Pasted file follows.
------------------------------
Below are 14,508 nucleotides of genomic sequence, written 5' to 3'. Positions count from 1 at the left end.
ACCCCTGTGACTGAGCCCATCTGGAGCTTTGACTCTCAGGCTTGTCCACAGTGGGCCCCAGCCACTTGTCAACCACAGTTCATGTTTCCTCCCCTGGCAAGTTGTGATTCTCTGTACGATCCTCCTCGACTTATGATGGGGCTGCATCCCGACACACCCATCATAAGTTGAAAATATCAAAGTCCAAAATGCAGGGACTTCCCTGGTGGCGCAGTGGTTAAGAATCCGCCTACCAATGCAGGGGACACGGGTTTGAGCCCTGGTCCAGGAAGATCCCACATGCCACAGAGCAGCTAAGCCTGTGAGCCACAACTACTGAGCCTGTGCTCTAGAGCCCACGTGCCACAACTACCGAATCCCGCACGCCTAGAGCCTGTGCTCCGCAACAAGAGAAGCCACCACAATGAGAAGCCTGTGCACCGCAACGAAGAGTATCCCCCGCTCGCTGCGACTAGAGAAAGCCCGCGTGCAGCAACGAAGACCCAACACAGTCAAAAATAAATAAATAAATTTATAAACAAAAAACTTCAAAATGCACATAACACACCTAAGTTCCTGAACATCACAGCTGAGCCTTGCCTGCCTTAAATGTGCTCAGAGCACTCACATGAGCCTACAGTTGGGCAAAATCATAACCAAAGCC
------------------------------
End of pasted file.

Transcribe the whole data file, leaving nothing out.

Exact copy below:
Below are 14,508 nucleotides of genomic sequence, written 5' to 3'. Positions count from 1 at the left end.
ACCCCTGTGACTGAGCCCATCTGGAGCTTTGACTCTCAGGCTTGTCCACAGTGGGCCCCAGCCACTTGTCAACCACAGTTCATGTTTCCTCCCCTGGCAAGTTGTGATTCTCTGTACGATCCTCCTCGACTTATGATGGGGCTGCATCCCGACACACCCATCATAAGTTGAAAATATCAAAGTCCAAAATGCAGGGACTTCCCTGGTGGCGCAGTGGTTAAGAATCCGCCTACCAATGCAGGGGACACGGGTTTGAGCCCTGGTCCAGGAAGATCCCACATGCCACAGAGCAGCTAAGCCTGTGAGCCACAACTACTGAGCCTGTGCTCTAGAGCCCACGTGCCACAACTACCGAATCCCGCACGCCTAGAGCCTGTGCTCCGCAACAAGAGAAGCCACCACAATGAGAAGCCTGTGCACCGCAACGAAGAGTATCCCCCGCTCGCTGCGACTAGAGAAAGCCCGCGTGCAGCAACGAAGACCCAACACAGTCAAAAATAAATAAATAAATTTATAAACAAAAAACTTCAAAATGCACATAACACACCTAAGTTCCTGAACATCACAGCTGAGCCTTGCCTGCCTTAAATGTGCTCAGAGCACTCACATGAGCCTACAGTTGGGCAAAATCATAACCAAAGCC